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Posted on Sun, Nov 13, 2011 : 6:34 p.m.

Ann Arbor needs to do away with its Downtown Development Authority

By Letters to the Editor

Who is this DDA and why are they being allowed to trample over the wishes of the citizens and business owners of Ann Arbor?

Why, in a city of this size with an elected mayor, elected council and a city administrator, is an unelected body of this sort needed? All parking issues including revenue should be returned to the council where the citizens can have some say.

Musomi Kimanthi
Ann Arbor



Mon, Nov 14, 2011 : 10:28 p.m.

I should add that most towns around here have DDA's. Saline, ypsi, canton, brighton. The major difference is those towns don't have the parking revenue in the equation. The promotial material that the Canton DDA puts out for businesses is 100 times better than A2's DDA. The biggest gripe customers and businesses have with the DDA involves parking, the entire scope of it, not just the rates, enforcement, etc, but that the DDA is in charge of it. It's a lot of "public" money that no one is held accountable for. The DDA shouldn't be holding the purse strings from parking revenue. The DDA should be given an "allowence" to opperate to promote the downtown and businesses. Their main reason for exsistanting shouldn't be to handles parking.


Mon, Nov 14, 2011 : 10:03 p.m.

I don't disagree but do propose to take it's place knowing sooner or later politics and politicians are going to get involved?


Mon, Nov 14, 2011 : 5:18 p.m.

The "unelected" straw man is misleading. The only elected City of Ann Arbor officials are the Mayor and City Council. These are part-time positions. Ann Arbor is not a little hamlet where they can directly run everything hands-on. Instead, the detailed operations are run by a professional staff, headed by a city manager who is hired by the elected officials and can be fired by them; these professionals are accountable to the elected officials, but they are not supposed to be micromanaged by them. Similarly, the elected officials appoint (and can dismiss) members of commissions to whom they delegate some functions of city government. The DDA is one of those, distinguished by the fact that there are provisions of state law that govern its operation. The DDA is part of city government, with membership appointed and removed by elected city officials. The ultimate responsibility remains with the elected officials.If you are unhappy with the way the city is run, your quarrel is with the elected officials, not with those who are deputized by them. Of course, vying in an election is much harder work than demonizing unpaid appointees.


Mon, Nov 14, 2011 : 5:14 p.m.

agree, but... it would take some doing to disband the dda as it has issued debt that is presumably backed not only by parking revenue and the city taxes it receives, but also from school and county taxes that it, by law, has the ability to capture ... it would mean that the city would take on this debt, minus some of the revenue to repay it ... doesn't seem like a great thing to do in this fiscal environment, although I definitely believe it would be a good thing in the long term... here's an example of what I hate about the dda: as our city runs out of money to fund basic services, the dda spends $ on wayfinding signs that are not only completely useless, but were even pointing people in the wrong direction...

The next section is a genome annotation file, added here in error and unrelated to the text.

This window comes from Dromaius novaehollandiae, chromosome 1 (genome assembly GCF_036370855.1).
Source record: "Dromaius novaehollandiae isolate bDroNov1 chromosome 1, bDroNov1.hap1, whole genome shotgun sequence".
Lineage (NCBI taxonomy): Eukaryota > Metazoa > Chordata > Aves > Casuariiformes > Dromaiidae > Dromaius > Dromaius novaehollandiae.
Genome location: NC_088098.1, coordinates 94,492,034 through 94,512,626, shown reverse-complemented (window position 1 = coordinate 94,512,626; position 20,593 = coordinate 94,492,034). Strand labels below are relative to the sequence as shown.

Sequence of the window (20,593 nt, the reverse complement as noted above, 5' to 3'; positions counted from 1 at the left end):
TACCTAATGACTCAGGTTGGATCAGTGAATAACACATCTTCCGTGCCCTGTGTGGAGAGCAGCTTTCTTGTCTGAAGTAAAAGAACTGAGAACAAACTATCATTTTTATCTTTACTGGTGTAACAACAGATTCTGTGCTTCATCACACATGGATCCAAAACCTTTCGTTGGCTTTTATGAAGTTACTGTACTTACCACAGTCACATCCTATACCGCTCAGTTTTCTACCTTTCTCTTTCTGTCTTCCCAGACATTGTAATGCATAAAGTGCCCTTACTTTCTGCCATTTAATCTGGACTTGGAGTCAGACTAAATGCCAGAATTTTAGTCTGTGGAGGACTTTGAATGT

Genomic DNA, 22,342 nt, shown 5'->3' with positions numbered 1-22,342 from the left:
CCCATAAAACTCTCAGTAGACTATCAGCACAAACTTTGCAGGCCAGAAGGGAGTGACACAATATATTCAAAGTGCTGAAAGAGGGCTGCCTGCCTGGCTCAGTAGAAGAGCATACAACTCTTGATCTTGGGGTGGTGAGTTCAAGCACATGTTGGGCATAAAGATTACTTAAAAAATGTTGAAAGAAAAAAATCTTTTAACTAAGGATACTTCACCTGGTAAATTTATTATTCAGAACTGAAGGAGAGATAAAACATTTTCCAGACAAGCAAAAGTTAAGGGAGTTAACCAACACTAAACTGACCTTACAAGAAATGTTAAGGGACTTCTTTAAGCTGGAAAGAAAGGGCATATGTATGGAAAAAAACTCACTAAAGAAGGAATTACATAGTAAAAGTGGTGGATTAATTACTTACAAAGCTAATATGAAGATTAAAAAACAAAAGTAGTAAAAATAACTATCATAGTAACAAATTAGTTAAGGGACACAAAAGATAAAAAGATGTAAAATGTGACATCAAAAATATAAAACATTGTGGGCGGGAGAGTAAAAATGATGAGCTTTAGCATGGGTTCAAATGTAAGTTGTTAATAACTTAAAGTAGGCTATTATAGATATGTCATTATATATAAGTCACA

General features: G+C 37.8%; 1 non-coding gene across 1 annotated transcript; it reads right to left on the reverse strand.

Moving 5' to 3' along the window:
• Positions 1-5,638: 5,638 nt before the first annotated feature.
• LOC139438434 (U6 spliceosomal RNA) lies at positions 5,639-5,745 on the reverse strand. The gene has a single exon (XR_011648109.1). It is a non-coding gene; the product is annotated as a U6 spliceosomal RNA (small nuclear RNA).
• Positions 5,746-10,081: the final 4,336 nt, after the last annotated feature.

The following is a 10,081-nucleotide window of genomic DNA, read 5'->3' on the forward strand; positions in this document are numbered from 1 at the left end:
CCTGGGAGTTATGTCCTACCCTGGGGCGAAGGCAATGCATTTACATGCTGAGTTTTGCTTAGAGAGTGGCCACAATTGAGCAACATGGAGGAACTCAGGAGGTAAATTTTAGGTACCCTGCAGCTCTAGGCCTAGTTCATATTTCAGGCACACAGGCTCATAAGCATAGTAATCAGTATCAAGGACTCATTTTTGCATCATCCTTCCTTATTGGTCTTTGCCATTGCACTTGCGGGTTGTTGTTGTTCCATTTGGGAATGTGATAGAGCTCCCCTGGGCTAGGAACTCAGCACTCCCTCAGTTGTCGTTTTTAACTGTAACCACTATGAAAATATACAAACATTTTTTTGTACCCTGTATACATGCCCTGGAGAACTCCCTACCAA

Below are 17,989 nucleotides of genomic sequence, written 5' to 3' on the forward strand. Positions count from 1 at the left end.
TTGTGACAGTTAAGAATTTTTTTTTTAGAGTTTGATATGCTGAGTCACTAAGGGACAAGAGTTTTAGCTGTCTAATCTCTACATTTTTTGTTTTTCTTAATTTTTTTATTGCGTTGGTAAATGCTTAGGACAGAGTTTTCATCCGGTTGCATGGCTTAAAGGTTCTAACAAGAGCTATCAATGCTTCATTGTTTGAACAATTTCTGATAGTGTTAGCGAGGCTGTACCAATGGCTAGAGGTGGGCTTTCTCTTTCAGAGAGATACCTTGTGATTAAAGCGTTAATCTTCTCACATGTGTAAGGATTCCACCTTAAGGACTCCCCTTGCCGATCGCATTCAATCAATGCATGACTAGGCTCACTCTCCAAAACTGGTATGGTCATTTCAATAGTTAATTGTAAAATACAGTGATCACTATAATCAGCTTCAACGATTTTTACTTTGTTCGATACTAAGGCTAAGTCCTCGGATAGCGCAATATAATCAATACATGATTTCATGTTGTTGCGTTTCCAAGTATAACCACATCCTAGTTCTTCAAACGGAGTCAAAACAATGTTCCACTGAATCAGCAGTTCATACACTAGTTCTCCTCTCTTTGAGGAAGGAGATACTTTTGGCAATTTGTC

Mon, Nov 14, 2011 : 3:34 p.m.

As a downtown business owner that has been in meetings with the DDA I can tell you that most of the businesses, well all of which I know are very unhappy with the DDA. We have no idea what their goals are even when they say "this is our goal" because their actions seem counterproductive to those "goals". THe meetings are frustrating. Susan Polley spins everything you say into where employees should be parking or into something completely backwards that someone said, it's like she took a management course on "How to Spin". She is also rude to speakers, granted this is probably due to her feeling attacked at meetings (because really we are always mad, go figure). But simple questions are answered in a negative defensive tone and spun to answer a different question. It's not just her, it's the others that work with her as well. I don't dislike her as a person at all. I just want the DDA held more accountable, I want to see how the money is spent and I want some say as to how the money is spent. As far as I and others think the DDA is drunk with parking revenue, the DDA and the city is. This is an additional detriment to downtown.

Mike D.

Mon, Nov 14, 2011 : 12:34 p.m.

Special committees like this exist so long-term, high-dollar projects can move forward without the constantly shifting winds of political change. It makes sense that the DDA focuses on parking because the financing, planning, and construction of parking facilities takes far longer than a single elected administration. It's curious to me how all the anti-development/NIMBY types direct their rage at the DDA because they see it as the cause of Ann Arbor's change. I see initiatives like more garages as the welcome *product* of Ann Arbor's change. I'll point out two more things: 1. Appointed committees like this exist at every level of government to provide continuity and balance to elected bodies; 2. I don't know anyone on the DDA or have any vested interest in it.

Chip Reed

Mon, Nov 14, 2011 : 11:45 a.m.

When Briarwood opened in the 1970's, downtown stores took a big hit. DDA was formed to save downtown. Over the years, "mission creep" has set in, and the lack of accountability has become a problem for citizens and a windfall for elected politicians. People didn't want an empty shell in the middle of town, but coffee shops, galleries, and gift shops may not of been what the citizens had in mind when DDA was established.

Hot Sam

Mon, Nov 14, 2011 : 12:54 p.m.

"""Over the years, "mission creep" has set in, and the lack of accountability has become a problem""" Sounds like government in general :-)


Mon, Nov 14, 2011 : 11:43 a.m.

If you do a quick web search, you'll find that DDAs are fairly common. The first page of hits on Yahoo include Fort Collins CO, Miami FL, and Shreveport LA. I'd bet most major cities in the country, and most cities in Michigan (though not necessarily villages), have DDAs, though they may be called something different in other states. People who don't like them usually either don't understand what they're supposed to do and why, or aren't happy with the effects. Neither of those mean the DDA is doing something wrong. could help a lot if they would take a paragraph on major stories and provide some background.